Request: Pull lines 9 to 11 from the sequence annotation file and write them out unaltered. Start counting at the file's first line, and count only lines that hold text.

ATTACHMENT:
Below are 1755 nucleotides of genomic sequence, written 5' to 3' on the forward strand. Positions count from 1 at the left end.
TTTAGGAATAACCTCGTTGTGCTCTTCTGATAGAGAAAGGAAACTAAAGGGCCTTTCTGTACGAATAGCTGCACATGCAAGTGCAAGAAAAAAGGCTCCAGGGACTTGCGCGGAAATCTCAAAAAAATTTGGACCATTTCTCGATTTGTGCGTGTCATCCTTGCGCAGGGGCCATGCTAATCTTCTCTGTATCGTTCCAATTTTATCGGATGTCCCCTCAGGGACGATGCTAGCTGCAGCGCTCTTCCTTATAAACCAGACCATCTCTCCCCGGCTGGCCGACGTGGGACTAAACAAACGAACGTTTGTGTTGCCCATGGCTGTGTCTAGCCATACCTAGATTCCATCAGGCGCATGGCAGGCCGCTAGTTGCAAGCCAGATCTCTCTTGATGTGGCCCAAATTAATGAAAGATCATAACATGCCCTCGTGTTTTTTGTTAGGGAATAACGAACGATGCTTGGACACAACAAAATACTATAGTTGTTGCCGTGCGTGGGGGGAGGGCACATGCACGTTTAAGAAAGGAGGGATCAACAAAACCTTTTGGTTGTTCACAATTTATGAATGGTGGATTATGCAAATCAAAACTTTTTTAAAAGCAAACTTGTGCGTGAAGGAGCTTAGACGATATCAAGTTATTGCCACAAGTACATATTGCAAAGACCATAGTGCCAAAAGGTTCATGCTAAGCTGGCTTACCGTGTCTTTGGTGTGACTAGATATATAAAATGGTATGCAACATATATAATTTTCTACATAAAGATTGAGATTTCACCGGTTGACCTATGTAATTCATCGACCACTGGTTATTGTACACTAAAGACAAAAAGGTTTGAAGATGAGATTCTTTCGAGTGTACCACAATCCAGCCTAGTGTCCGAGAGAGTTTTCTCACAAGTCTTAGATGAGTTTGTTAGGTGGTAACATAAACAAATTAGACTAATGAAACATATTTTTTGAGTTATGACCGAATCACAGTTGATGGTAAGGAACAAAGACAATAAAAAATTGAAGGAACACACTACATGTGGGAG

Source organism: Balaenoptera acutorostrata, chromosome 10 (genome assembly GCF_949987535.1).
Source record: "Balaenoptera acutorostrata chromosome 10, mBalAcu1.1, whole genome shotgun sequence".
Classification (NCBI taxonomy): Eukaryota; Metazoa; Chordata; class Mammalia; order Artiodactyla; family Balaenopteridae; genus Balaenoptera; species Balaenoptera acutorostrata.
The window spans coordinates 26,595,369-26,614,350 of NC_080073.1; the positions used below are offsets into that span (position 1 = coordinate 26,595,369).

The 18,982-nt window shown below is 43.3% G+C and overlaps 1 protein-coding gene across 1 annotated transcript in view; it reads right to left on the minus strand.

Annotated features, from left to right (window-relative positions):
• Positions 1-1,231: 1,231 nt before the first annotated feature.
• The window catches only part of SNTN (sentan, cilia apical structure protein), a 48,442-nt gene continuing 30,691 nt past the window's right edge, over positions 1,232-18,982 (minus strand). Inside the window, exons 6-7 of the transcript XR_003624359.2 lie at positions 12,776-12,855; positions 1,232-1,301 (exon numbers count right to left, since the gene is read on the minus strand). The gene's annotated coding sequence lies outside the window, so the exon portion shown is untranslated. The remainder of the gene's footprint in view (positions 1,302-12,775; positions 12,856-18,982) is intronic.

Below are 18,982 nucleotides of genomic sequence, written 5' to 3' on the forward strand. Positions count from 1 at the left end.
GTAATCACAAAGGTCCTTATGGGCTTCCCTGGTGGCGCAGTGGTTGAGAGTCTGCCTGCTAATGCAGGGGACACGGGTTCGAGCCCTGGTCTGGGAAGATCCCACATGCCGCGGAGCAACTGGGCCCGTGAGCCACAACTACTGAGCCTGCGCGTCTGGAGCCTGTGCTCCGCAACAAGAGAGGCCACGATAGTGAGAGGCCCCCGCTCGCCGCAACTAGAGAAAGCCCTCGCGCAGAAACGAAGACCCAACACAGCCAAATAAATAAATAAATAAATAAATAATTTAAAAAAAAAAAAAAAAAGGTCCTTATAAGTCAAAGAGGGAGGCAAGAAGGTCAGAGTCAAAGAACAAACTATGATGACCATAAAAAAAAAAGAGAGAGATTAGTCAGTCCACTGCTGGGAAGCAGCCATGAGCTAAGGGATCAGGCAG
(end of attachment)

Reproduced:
• Positions 1-1,231: 1,231 nt before the first annotated feature.
• The window catches only part of SNTN (sentan, cilia apical structure protein), a 48,442-nt gene continuing 30,691 nt past the window's right edge, over positions 1,232-18,982 (minus strand). Inside the window, exons 6-7 of the transcript XR_003624359.2 lie at positions 12,776-12,855; positions 1,232-1,301 (exon numbers count right to left, since the gene is read on the minus strand). The gene's annotated coding sequence lies outside the window, so the exon portion shown is untranslated. The remainder of the gene's footprint in view (positions 1,302-12,775; positions 12,856-18,982) is intronic.

Below are 18,982 nucleotides of genomic sequence, written 5' to 3' on the forward strand. Positions count from 1 at the left end.